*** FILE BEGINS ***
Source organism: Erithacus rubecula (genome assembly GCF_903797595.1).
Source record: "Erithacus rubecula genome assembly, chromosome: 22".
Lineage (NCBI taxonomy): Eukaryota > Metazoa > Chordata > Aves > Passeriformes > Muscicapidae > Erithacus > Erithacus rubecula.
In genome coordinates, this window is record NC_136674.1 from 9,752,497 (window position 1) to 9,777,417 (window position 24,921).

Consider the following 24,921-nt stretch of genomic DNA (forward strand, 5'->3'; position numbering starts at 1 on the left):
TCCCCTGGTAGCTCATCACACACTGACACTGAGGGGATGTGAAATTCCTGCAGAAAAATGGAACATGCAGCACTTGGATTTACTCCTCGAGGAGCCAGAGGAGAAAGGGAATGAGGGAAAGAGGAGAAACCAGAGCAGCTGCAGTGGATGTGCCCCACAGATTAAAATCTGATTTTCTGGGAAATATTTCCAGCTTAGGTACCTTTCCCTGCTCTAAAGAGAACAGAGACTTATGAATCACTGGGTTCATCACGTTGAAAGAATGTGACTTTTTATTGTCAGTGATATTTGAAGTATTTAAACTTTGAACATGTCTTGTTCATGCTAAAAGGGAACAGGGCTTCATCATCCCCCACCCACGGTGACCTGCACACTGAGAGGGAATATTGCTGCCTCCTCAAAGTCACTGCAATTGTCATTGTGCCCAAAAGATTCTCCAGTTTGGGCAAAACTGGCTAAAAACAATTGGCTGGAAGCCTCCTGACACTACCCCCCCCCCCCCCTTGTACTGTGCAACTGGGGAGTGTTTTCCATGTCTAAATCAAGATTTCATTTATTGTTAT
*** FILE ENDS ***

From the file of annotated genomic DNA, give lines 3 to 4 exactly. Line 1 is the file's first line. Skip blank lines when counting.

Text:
Lineage (NCBI taxonomy): Eukaryota > Metazoa > Chordata > Aves > Passeriformes > Muscicapidae > Erithacus > Erithacus rubecula.
In genome coordinates, this window is record NC_136674.1 from 9,752,497 (window position 1) to 9,777,417 (window position 24,921).